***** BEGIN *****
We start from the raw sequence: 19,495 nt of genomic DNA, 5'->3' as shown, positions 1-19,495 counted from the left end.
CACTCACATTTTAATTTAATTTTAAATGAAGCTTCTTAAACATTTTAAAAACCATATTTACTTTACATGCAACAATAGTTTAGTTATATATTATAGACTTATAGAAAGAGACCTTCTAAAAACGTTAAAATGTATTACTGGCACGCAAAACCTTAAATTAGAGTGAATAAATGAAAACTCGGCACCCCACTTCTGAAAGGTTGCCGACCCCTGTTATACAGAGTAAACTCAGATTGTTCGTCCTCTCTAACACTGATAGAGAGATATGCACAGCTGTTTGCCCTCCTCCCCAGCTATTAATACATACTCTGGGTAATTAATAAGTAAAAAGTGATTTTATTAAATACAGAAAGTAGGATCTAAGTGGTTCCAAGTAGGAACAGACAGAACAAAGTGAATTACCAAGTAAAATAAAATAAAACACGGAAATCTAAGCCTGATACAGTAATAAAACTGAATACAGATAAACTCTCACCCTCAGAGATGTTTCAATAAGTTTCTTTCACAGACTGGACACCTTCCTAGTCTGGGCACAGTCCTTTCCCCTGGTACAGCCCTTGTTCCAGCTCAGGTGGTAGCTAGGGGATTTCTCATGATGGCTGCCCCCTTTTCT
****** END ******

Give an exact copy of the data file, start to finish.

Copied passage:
We start from the raw sequence: 19,495 nt of genomic DNA, 5'->3' as shown, positions 1-19,495 counted from the left end.
CACTCACATTTTAATTTAATTTTAAATGAAGCTTCTTAAACATTTTAAAAACCATATTTACTTTACATGCAACAATAGTTTAGTTATATATTATAGACTTATAGAAAGAGACCTTCTAAAAACGTTAAAATGTATTACTGGCACGCAAAACCTTAAATTAGAGTGAATAAATGAAAACTCGGCACCCCACTTCTGAAAGGTTGCCGACCCCTGTTATACAGAGTAAACTCAGATTGTTCGTCCTCTCTAACACTGATAGAGAGATATGCACAGCTGTTTGCCCTCCTCCCCAGCTATTAATACATACTCTGGGTAATTAATAAGTAAAAAGTGATTTTATTAAATACAGAAAGTAGGATCTAAGTGGTTCCAAGTAGGAACAGACAGAACAAAGTGAATTACCAAGTAAAATAAAATAAAACACGGAAATCTAAGCCTGATACAGTAATAAAACTGAATACAGATAAACTCTCACCCTCAGAGATGTTTCAATAAGTTTCTTTCACAGACTGGACACCTTCCTAGTCTGGGCACAGTCCTTTCCCCTGGTACAGCCCTTGTTCCAGCTCAGGTGGTAGCTAGGGGATTTCTCATGATGGCTGCCCCCTTTTCT